To that extent, it might be said that we are always part of a team: the parents who created us, the family we were raised in, the politicians who govern our society, the role models who teach us how to think and act, the friends who make life worth living. The same is true of our gaming aspirations. You will never find a “self-made” streamer on Twitch, even if he or she has never joined an organization. Without games to play, people to network with, and fans to regularly tune in, it would be impossible for anyone to become an Affiliate or Partner. This collection of unofficial relationships is very much a team, even if we fail to identify it as such. A more obvious example, perhaps, is esports. Teams are easier to point out in that industry, but no less difficult to develop.
Everyone knows the saying that “Rome wasn’t built in a day.” It wasn’t built in isolation, either. The great civilizations of old were created from the union of people with a common vision, a common purpose, a common good. Indeed, every great achievement of mankind—from the development of language, to the building of the Colosseum, the Allied invasion of Normandy, and Neil Armstrong’s first step on the moon—was made possible only through teamwork. And teamwork is only possible through virtue. We must be willing to face any hardships that might prevent us from reaching our goals, recognize what we owe to one another, and question whether or not we have a clear vision of reality. Pure ambition doesn’t cut it. When one of those pillars falls, so does everything else with it.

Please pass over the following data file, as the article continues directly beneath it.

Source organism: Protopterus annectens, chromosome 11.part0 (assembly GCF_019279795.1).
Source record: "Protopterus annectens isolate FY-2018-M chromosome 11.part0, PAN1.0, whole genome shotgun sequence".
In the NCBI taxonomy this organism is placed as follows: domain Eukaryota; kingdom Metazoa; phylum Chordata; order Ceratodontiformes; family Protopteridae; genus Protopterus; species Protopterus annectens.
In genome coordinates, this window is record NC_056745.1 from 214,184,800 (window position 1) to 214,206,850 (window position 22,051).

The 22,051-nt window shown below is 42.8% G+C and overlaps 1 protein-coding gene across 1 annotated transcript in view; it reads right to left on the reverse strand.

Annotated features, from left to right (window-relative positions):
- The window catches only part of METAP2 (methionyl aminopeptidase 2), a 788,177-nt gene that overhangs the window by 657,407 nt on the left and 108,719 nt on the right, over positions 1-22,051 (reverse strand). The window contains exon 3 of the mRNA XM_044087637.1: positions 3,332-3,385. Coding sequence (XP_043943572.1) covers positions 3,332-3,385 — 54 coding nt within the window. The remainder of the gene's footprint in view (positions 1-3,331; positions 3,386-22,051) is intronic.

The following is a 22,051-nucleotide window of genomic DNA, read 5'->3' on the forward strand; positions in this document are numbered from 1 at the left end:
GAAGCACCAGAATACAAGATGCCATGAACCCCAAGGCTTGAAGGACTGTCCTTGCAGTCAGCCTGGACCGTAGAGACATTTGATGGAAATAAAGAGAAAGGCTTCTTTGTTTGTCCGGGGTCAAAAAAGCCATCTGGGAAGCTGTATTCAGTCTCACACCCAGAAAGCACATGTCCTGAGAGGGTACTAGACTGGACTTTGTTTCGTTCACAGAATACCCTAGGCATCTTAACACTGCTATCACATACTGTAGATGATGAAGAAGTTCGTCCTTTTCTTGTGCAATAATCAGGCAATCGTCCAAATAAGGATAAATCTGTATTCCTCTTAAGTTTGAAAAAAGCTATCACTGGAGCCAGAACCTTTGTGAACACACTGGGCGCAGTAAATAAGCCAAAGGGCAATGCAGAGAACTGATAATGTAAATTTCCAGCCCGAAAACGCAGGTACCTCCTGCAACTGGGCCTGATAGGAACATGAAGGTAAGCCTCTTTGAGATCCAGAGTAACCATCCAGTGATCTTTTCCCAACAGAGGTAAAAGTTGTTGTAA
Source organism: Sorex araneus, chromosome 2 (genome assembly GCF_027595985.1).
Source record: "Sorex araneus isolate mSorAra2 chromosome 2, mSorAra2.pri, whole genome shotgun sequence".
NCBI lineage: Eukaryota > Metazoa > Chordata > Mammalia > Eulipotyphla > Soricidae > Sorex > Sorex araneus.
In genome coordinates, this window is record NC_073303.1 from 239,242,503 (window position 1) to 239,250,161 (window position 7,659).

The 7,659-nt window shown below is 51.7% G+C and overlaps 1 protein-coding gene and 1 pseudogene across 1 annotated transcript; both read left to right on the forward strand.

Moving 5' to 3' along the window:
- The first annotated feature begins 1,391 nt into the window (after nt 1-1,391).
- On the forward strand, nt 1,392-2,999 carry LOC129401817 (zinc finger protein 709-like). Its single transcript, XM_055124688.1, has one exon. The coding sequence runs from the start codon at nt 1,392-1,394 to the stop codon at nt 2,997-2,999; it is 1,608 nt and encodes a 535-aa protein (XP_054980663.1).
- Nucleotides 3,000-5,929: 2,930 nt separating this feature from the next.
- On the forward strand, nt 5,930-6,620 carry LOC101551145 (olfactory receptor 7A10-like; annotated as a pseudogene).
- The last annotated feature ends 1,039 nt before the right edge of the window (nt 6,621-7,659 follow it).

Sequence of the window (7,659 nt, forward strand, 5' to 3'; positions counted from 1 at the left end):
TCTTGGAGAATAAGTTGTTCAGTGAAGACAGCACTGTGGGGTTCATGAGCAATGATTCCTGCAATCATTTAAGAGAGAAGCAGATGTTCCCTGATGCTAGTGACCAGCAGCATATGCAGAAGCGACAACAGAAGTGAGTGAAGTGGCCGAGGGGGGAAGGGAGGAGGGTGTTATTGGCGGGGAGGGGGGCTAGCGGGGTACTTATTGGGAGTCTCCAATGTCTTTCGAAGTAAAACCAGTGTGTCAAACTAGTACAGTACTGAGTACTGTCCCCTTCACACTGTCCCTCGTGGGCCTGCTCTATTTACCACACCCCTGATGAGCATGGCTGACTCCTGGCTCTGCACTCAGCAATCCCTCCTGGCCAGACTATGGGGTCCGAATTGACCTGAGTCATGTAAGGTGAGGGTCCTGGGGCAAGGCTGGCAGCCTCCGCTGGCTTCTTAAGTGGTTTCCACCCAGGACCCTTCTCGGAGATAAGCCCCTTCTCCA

Unlike money, which is a highly limited resource, and fame, which ultimately depends on the opinions (whether they be right or wrong) of others, human flourishing is non-competitive in nature. Virtue is not the kind of thing that one looks at and says, "I have to get that before you snatch it away from me." Quite the opposite; we cannot properly foster the virtues apart from our fellow men and women. Aristotle says that true friends become better by exercising their friendship and improving each other, since the traits that they admire in their friends are transferred to themselves. That, so far as I can tell, is the foundation of a team.
As it pertains to organizations in the gaming world, I think that many people are misled by a false dilemma. One must focus exclusively on personal goals, or give them up entirely to embrace those of the whole. The fact is, though, a good team requires neither. When each member realizes that his or her ultimate good is the same as the other’s, and that good cannot be had apart from the other, it becomes feasible to work together for the shared objective.
The way I view it, organizations are the natural expanse of society and culture into the virtual realm. They are the bearers of a certain narrative in which we each have a part. That much is clear from Skirata Gaming’s own history, as the humble group of Republic Commando players that Trevor East assembled in 2010 has evolved into something far greater than he could have envisioned. Although one chapter does give way to another over the course of time, the story itself is one and the same. Its ending is open—what we choose to make of it has yet to be seen. But there is an objectively right way to go forward, and it is far from cold and lonely.